On Friday I had the pleasure of interviewing the duo behind the Sundance smash hit HELLO I MUST BE GOING, which opened this weekend in select theatres. Director Todd Louiso and screenwriter Sarah Koskoff have captured pure magic in a bottle in this dramatic comedy romance that has stolen the hearts of everyone who has seen it — me included. The story follows Amy (played by Melanie Lynskey of Heavenly Creatures and Away We Go) on her journey out of post-divorce depression at the ripe old age of 35. While staying with her parents (Blythe Danner and John Rubinstein), Amy embarks on a brand new path toward self discovery and personal awakening. A journey which perhaps never would have been fully realized had it not been for a chance encounter with Jeremy (Christopher Abbott of HBO’s Girls), the 19-year-old son of her father’s potential dream client. Louiso and Koskoff are not only partners in their careers, they’re also partners in life and love, which adds an extra dimension of beauty and depth to an already incredible film. When I interviewed them a couple of days ago, we spoke about the themes explored in HELLO I MUST BE GOING, and even delved into their thoughts on what it takes to raise a child with an innate sense of self confidence:
FEELguide: The film deals a lot with the concept of being true to oneself and the dangers of what can happen when you devote your life to living out your life using the dreams that someone else has thrust upon you, and then the personal awakening that can be achieved when someone like Amy learns to create his or her own path. We live in a world where there’s more people unlike Amy was at the beginning of the film. People who are self-obsessed with living their dreams. Do you think there’s a line where one goes from chasing their dreams to tipping over into self absorption?
TODD: Yes, I’m sure there’s that line. There’s always a balance that needs to be found in life and in general. I, myself, tend to swing from one extreme to the other. I tend to be influenced by things outside of myself. And I think people do that on smaller and larger scales. I think it’s a very human thing to do — you want approval. And I think a lot of people go through their lives wanting that approval, and sometimes we change what we do depending on what other people think. But I can sometimes go too far where it ends up being a detriment to myself by looking too far outside of myself. And that’s why I connected so much with Amy’s character, because I was going through the same thing — trying to get in touch with what I wanted. But yes, I think there is a line. And that’s what Amy’s dealing with in the film — she’s dealing with narcissists, and she’s the one who has always been in the background which is exactly the kind of person narcissists like to surround themselves with.
FEELguide: I come from a very small town that operates on small town country values where everybody gets married, everybody has 2.5 kids, everybody has the 9-5 job, and boom — you wake up and you’re 85. And that’s not me; I’m very much like Amy — I moved to the city and am essentially the black sheep of my family, which is why I related so much to Amy’s character. But at the same time I still relate to my family in that sense — especially the stoic women in my family who put everyone else’s dreams ahead of their own. The best definition of love I have ever heard was when someone described it as “the extension of oneself for the betterment of another”. For someone like Ruth (Amy’s mom) who felt invisible from her own husband (like Amy did), they also have a certain kind of beauty and love in their lives. Do you think an argument can ever be made for living out a dream that someone else has dreamt for you — as a selfless gesture of love towards that person who means so much to you?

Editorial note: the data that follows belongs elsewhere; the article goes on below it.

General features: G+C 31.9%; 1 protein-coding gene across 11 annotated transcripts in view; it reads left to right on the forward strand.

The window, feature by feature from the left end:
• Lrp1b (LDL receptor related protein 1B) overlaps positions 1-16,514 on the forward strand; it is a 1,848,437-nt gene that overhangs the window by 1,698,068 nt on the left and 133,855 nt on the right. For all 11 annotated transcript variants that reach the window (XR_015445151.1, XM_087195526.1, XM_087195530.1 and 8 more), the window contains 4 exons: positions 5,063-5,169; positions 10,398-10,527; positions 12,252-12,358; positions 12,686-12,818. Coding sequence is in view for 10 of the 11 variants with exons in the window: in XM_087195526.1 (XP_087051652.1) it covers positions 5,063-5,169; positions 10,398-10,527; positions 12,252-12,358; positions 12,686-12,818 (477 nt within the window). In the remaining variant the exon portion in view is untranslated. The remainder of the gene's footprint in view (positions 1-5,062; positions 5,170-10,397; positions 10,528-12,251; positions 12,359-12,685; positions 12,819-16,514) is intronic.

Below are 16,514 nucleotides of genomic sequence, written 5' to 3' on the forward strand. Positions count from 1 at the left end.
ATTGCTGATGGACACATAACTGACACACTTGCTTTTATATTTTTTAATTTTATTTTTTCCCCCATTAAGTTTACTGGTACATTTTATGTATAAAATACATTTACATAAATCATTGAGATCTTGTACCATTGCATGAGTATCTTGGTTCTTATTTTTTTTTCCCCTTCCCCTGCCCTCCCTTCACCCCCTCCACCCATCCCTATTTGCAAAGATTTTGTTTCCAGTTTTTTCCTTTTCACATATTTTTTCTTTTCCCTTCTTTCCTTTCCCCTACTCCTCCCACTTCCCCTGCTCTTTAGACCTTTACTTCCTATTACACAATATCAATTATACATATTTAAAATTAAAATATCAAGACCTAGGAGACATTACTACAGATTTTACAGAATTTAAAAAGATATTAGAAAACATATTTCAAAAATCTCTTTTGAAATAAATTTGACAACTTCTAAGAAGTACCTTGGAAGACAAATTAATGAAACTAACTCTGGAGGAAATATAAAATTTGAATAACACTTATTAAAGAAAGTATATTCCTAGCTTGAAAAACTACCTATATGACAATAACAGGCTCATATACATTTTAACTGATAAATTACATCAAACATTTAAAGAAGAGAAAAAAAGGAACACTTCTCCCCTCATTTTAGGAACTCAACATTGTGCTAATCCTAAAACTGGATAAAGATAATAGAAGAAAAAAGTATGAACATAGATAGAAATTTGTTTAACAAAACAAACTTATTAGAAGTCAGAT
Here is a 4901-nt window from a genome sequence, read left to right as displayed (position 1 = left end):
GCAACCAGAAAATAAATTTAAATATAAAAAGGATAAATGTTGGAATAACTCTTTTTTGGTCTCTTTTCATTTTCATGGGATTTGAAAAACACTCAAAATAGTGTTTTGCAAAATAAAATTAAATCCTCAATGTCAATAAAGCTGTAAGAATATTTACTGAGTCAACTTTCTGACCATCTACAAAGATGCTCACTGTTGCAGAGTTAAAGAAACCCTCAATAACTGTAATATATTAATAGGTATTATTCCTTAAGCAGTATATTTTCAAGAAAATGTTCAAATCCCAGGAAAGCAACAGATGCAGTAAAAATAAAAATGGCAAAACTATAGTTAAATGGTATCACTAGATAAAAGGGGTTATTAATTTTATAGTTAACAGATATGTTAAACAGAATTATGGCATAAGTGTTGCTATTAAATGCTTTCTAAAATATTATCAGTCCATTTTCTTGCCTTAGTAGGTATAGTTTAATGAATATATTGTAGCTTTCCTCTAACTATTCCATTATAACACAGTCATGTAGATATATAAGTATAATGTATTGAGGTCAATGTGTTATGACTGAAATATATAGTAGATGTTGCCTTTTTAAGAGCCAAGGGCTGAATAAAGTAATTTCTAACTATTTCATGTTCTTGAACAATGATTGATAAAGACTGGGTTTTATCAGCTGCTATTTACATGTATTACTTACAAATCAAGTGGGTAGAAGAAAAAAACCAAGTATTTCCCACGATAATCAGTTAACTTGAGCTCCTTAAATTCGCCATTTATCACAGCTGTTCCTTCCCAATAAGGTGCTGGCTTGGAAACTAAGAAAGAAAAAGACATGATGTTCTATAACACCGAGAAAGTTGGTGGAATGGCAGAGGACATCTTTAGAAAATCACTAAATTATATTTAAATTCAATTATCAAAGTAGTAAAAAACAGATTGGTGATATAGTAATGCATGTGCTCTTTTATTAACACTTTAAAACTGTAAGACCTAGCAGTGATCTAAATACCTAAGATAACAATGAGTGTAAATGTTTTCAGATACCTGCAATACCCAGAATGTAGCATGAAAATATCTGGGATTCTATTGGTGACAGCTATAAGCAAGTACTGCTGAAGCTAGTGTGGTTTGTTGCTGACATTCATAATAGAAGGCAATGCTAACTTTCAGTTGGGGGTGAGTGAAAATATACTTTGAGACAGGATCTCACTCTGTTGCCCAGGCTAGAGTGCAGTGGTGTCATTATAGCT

SARAH: Some of the things you were talking about earlier made me think in terms of that threshold between living a dream and becoming a predator (i.e. a consuming machine). I read something once which is beautifully a-propos of that, which was from a Buddhist teacher saying the difference between a warrior and a predator is a warrior feels his or her own mood, and they feel his or her own pain. I think that that leads to compassion. And that’s very different when compared to a predator, like the people who follow their dreams with a capitalist frenzy — almost with an ‘Atlas Shrugged‘ view of the world — in that case those people aren’t connecting with their own personal pain and they’re sort of acting out in their own personal world. So in terms of living out your parents dream: if living out your parents’ dreams makes them happy and makes YOU happy, then I would say sure. But if you’re going to take a broad view of happiness, even people who are very selfless, it’s not that selflessness is bad, it’s that when it stops making you happy it leads to resentment, and that’s not good for anybody.
FEELguide: When it becomes toxic?
SARAH: Yes exactly, and that’s the place that Ruth (Amy’s mother) is in in the film.
FEELguide: The film deals a lot with taking responsibility for your own life, and the statute of limitations that exists for how long you can get away with blaming your parents for the life you have. At a certain point you have to stand up and take responsibility for yourself, and that’s what Amy did. Coupled with the idea of time and with age. To preface my next question, there are two people in my life with personal stories that deal with this. One is a woman in my family who is nearing her 25th wedding anniversary, and once during a very honest conversation she confessed that when she accepted her husband’s proposal when she was in her early 20s she confessed to me that she knew he was not her dream man. But she said yes because she felt as if she had reached a certain age where she simply wanted to put her dreams of “prince charming” away and simply settle down. The other person is a friend nearing his 70th birthday. He is gay, and when he was younger was married to a woman for years. In his 30s he came out of the closet and has now been living decades as an openly gay man. But in recent years he has said he wants to remarry a woman — not out of passion — simply out of a need for companionship. I am approaching my 37th birthday, and like most people, age is a huge force in shaping my decisions. Do you think it’s possible to reach an age where the search for the dream becomes more painful than simply settling for something. Such as Meryl Streep’s character in ‘The Hours’ when she opens up to her daughter about how when she was young every day came with new and exciting possibilities. But as you get older, she explains, the gap between your dreams and your life as it actually IS becomes too painful and one often has to abandon those dreams for the sake of simply moving forward. Do you think there’s something to be said about age and letting go of those dreams.